Mislaid

Mislaid

A Novel

Book - 2015
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LONGLISTED FOR THE 2015 NATIONAL BOOK AWARD

A sharply observed, mordantly funny, and startlingly original novel from an exciting, unconventional new voice--the author of the acclaimed The Wallcreeper--about the making and unmaking of the American family that lays bare all of our assumptions about race and racism, sexuality and desire.

Stillwater College in Virginia, 1966. Freshman Peggy, an ing#65533;nue with literary pretensions, falls under the spell of Lee, a blue-blooded poet and professor, and they begin an ill-advised affair that results in an unplanned pregnancy and marriage. The two are mismatched from the start--she's a lesbian, he's gay--but it takes a decade of emotional erosion before Peggy runs off with their three-year-old daughter, leaving their nine-year-old son behind.

Worried that Lee will have her committed for her erratic behavior, Peggy goes underground, adopting an African American persona for her and her daughter. They squat in a house in an African-American settlement, eventually moving to a housing project where no one questions their true racial identities. As Peggy and Lee's children grow up, they must contend with diverse emotional issues: Byrdie deals with his father's compulsive honesty; while Karen struggles with her mother's lies--she knows neither her real age, nor that she is "white," nor that she has any other family.

Years later, a minority scholarship lands Karen at the University of Virginia, where Byrdie is in his senior year. Eventually the long lost siblings will meet, setting off a series of misunderstandings and culminating in a comedic finale worthy of Shakespeare.

Publisher: New York : Ecco, an imprint of HarperCollinsPublishers, ©2015.
ISBN: 9780062364777
Characteristics: 242 pages ;,24 cm

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h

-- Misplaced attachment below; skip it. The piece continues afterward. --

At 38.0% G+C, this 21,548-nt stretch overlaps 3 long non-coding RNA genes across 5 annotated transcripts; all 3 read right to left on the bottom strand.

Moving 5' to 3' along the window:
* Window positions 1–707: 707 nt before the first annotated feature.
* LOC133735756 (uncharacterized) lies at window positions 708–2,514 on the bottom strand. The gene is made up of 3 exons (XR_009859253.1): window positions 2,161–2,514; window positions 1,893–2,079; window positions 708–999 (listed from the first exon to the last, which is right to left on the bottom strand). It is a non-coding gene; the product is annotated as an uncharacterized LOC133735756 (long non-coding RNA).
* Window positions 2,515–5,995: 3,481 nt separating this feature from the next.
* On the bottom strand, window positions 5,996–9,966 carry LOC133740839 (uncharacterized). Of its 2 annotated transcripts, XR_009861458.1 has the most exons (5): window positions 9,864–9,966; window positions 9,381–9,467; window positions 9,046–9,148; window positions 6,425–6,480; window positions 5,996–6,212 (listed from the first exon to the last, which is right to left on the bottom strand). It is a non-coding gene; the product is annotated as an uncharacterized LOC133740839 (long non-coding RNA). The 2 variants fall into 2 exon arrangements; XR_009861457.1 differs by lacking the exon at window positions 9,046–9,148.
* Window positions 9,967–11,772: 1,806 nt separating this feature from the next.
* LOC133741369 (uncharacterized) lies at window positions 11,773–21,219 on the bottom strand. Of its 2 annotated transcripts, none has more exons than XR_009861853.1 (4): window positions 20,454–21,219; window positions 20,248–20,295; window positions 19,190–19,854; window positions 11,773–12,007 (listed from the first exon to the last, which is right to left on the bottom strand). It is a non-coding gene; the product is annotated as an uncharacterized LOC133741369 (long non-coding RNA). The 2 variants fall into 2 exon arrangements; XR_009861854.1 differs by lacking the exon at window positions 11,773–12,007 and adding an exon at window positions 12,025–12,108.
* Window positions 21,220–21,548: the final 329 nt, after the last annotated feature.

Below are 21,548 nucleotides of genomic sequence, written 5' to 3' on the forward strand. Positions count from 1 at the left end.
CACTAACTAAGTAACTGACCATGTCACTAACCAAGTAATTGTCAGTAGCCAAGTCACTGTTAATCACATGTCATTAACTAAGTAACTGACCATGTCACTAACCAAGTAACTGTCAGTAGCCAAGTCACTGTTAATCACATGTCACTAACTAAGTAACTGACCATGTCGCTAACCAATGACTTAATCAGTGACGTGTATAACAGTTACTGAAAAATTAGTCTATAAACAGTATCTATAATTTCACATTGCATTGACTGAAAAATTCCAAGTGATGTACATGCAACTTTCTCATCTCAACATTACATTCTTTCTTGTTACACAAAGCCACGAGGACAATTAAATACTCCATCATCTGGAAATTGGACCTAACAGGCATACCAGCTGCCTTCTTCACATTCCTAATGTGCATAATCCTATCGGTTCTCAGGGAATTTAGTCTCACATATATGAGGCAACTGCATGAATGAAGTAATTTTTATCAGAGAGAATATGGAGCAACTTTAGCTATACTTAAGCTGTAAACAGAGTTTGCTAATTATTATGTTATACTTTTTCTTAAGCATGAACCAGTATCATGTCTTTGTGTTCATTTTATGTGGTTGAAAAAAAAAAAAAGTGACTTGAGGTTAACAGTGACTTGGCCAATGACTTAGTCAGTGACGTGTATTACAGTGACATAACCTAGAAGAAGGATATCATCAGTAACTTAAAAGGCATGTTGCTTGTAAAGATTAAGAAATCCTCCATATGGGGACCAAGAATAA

healthy20
Jul 29, 2016

Was supposed to be tongue in cheek, but I evidently did not have the same cheek.

l
llwboston
Feb 06, 2016

The book tells the story of youth from multiple generations, and illustrates how the impulsive choices of young people can have dire and lifelong impact. Nell Zink is very gifted at weaving many narrative threads together and creating diverse, vibrant and wholly believable characters and a sense of how the South changed in the late 20th century. At first I was immediately drawn in by Peggy’s story, but as the book went on I found the judgmental tone of the narrator (sometimes directly telling the reader how to feel) to severely impede my enjoyment. The tone of the book changes and becomes more broadly satirical in the last third or so. In fact it began to remind me of two books, Tom Wolfe’s Bonfire of the Vanities and Zadie Smith’s White Teeth, that both also had multiple “culture clash” storylines and satirized contemporary life. Both “Mislaid” and “White Teeth” have tidy happy-ish endings that were somewhat unconvincing. In “Mislaid” so many characters have suffered for years due to one another’s bad decisions,that the final group-wide reconciliation seemed unrealistic.

r
Rock_Shadow
Oct 07, 2015

A good satire on education, college admissions, gays and lesbians, racism, poverty, drugs, living in rural Virginia, guilt and innocence, and rich white people getting away with anything. Easy fun read in the early part of the novel, then if fizzles away. Still a worthy effort of an upcoming young writer.

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Marlowe Jul 02, 2016

This was fantastic. Much in the same vein as Jonathan Franzen and Don Delillo, but lighter and sharper. Zink offers up the most dysfunctional family, with absurd choices and plenty of social commentary. Smart and funny, a highly recommended read!

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